Sunset Boulevard is a movie you can easily appreciate if you don’t know anything about the silent film era. But if you do know about the silent film era, it’s chock full of little in-jokes that really add to the whole experience. The most famous example would be the scene where Norma Desmond has some friends over to play cards and her friends are played by Buster Keaton, Anna Q. Nilsson, and H.B. Warner. Then there’s this scene:
In the beginning of Gloria Swanson’s career, she played a stenographer in His New Job with Charlie Chaplin and worked at Keystone with Mack Sennett. All the pictures in Norma Desmond’s house really are all Gloria Swanson’s own publicity photos. Norma Desmond reached the height of her career working with Cecil B. DeMille, so did Gloria Swanson. DeMille even calls Norma Desmond “Young Fella,” his nickname for Gloria Swanson. And then there’s the one that I think is the best, and most subtle, in-joke in the movie. I’m sure you know the scene where Norma has Max, played by Erich von Stroheim, play one of her movies for her and Joe to watch. The movie they’re watching is actually Queen Kelly, an unfinished film that was to star Gloria Swanson and was directed by Erich von Stroheim.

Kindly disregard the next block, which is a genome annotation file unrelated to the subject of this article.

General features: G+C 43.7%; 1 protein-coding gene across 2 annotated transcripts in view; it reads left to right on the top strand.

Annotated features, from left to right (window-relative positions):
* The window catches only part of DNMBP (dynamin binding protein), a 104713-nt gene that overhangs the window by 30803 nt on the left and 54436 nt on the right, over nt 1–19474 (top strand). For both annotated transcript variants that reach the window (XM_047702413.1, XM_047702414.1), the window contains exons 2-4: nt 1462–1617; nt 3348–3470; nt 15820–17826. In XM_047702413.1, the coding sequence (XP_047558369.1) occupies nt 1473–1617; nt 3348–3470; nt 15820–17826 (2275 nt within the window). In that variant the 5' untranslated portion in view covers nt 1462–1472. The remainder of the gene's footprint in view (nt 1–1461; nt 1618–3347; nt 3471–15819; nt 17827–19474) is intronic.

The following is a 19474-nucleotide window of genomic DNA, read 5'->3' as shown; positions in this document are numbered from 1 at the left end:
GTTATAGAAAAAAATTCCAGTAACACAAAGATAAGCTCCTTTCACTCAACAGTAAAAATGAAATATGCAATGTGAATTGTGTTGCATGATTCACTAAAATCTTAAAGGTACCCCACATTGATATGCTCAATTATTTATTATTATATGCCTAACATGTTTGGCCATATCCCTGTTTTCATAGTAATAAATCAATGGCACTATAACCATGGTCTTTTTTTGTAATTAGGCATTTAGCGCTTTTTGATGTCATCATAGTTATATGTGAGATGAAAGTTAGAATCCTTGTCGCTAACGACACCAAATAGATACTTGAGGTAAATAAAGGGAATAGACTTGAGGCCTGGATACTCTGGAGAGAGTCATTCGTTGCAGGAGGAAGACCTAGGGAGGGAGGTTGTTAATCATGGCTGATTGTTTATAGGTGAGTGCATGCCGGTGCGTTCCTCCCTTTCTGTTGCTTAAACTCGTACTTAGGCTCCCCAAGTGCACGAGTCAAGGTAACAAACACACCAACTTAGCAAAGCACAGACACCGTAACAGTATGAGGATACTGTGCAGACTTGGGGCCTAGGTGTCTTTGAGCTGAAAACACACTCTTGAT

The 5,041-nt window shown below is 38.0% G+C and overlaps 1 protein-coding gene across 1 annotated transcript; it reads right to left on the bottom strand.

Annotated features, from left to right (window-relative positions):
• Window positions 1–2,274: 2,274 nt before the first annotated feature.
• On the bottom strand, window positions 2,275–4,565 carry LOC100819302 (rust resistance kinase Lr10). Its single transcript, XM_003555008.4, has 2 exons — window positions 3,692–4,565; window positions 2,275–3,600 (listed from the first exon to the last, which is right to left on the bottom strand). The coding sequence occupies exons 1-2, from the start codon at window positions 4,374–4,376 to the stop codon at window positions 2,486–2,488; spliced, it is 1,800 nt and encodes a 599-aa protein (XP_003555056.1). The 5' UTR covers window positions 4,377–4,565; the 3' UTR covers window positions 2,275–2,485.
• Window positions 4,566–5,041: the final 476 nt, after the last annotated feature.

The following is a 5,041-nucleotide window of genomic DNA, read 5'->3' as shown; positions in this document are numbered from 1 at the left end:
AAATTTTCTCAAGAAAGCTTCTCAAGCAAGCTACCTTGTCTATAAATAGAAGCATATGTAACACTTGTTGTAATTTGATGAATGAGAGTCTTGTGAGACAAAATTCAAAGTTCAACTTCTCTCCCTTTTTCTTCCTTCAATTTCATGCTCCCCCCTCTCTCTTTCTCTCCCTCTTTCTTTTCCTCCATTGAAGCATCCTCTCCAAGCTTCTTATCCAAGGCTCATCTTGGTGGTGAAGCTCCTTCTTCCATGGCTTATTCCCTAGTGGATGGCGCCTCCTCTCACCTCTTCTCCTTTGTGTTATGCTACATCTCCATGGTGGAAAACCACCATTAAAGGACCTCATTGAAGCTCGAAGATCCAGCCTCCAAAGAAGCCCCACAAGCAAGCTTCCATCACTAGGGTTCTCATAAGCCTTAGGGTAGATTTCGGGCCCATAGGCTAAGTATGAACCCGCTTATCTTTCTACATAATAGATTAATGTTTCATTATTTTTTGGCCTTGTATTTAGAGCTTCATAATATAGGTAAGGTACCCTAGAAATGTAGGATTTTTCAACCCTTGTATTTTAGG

In Queen Kelly, Gloria Swanson plays Kitty Kelly, a young convent student. One day while out with others from the convent, they pass by Prince Wolfram, who has been sent out on maneuvers as a punishment by his fiancée, the Queen, for cavorting with other women. Unfortunately for Kelly, some of her undergarments fall down and Prince Wolfram notices and teases her about it. Furious, Kelly takes them off and throws them at the Prince and, of course, scandalizes the entire convent. Of course, Kelly is mortified and is punished when she gets back to the convent. But the Prince is fascinated by her beauty and at his bachelor party, the Prince and a friend decide to go to the convent to kidnap Kelly and take her back to his place. Hint number 1 that the Prince is just a bit stalker-ish. But then, they decide the best way to go about kidnapping her is to set a fire in the convent, pull the fire alarm, and in all the chaos, grab Kelly and leave. When they get back to his place, Prince Wolfram tells Kelly how he feels about her and they have dinner. After a little alcohol, Kelly says she’s feeling warm and Wolfram tells her that she’s overdressed. Most people would have started walking home a while ago, but Kelly seems to like this and stays until morning.